My boys have a unique talent. No, not one that is marketable, mind you. One of those totally useless, yet they thrive on developing it further, kind of talents. While I'd prefer almost anything to this, it seems I'm stuck with two boys who have minds like steel traps - as long as it is from a movie, music or commercial. Yes, you read that right. Show them a commercial, a movie trailer, a bit of music or a full length feature just once and they'll be able to quote to you, for months even, a few catch phrases. Show it to them twice and they can quote the sucker verbatim.
I'm sure you are thinking how lucky I am as a Mom to be raising boys with such active, impressionable minds. After all, if you can remember quotes from movies you saw two years ago, surely you can remember that it is Wednesday and the garbage needs to be taken out. Or perhaps you can remember the order of the books of the Bible quite easily, not to mention scripture verses along with their reference. Or even what year each State entered in to the Union, and its capitol city, right? Uh, no. That would be what we fondly call a tactical error on your part.
It is as if they pick and choose when to close their trap on items of interest - to them. Or perhaps it is that they can only remember the trivial, planning to major in the pursuit of the such things so they can bore their children's dates with their relatively useless, albeit mildly interesting knowledge about things the rest of us know nothing about. Or perhaps they just know that it will drive me nuts.
It is only with persistence and the talent of years, honed at the knees of my father, that I am able to deal with those who possess such knowledge for trivia. As the mother raising them to be productive adults, I've developed a talent of my own. I listen, not with the keen interest of knowing what is catching their attention, but with the interest of one who will be able to turn that knowledge back on them at the most opportune moments. You know, one of those key talents needed by parents raising teens.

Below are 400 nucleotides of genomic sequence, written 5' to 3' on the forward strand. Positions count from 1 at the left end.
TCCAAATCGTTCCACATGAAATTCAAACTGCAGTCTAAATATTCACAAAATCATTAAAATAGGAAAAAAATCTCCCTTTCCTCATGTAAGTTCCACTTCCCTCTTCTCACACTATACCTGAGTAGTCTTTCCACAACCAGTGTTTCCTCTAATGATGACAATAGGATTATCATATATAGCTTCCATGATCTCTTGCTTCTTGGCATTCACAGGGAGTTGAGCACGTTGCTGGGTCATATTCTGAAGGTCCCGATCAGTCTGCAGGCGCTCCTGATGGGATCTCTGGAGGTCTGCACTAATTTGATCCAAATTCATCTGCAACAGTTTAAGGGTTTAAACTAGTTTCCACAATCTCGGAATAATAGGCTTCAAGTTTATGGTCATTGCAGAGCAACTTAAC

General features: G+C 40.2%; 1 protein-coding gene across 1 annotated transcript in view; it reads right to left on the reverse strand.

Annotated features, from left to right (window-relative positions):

Let's take their passion for quoting musical phrases for instance. It seems one of Matthew's current favorite 'singers' is KJ 52. One of his songs, "Can I Speak With A Manager", includes the lyrical phrase "ya bref stank" over and over again. They find tremendous joy in singing that at the top of their lungs, especially in the car, where Laura picks up everything they say. Soon all three of them are singing the song at the top of their lungs, making the car trip a less then comfortable one for those of us sane folk in the front. And then they decide to get comfortable, leaning back, taking off their shoes and settling in for a long drive, and I get to fling, er, sing right back at them "ya feet stank". See? Communication at a level they understand!
Another phrase they've adopted from a movie - I'm not sure which one as I don't watch them with the same mental gymnastics that they do. It seems that "hold the phone" is now adopted in to their daily language with themselves. Should one of them have a "Duh!" moment when the light bulb goes on, they say "Hold the phone" out loud, usually in a very poor imitation of the cockney lilt, and then modifies how they are doing something. As a parent, this one was an easy adaptation. When they are talking with us about something and the leap from where they are to where they need to be is very small, I'll say "Hold the phone!" and they get that they need to figure it out. Can't beat that! And no lecture needed.
My current favorite, however, adapted for The Great Wuss Weekend situation, has us all saying the same thing. Apparently in some song from one of the current favorites - I'm thinking KJ 52 or perhaps Toby Mac - there is the phrase "Step away from the Mt. Dew" or some such. Therefore "Step away from 'whatever'" is growing more and more common around here. You know, 'step away from the cookies' or perhaps 'step away from the video games' can be heard, and is even reaching the intended audience, much more effectively than the normal Captain Mommy order. In the past few days "Step Away From The Toe" seems to give them all a heads up that they have invaded, or are about to invade, my personal space, and I need them to protect my toe with all of the determination they can muster at that moment. Instead of making them fearful of hurting me, it has provided a funny way to remind them that they need to be careful.
Parenting. It's all about presentation, isn't it? :)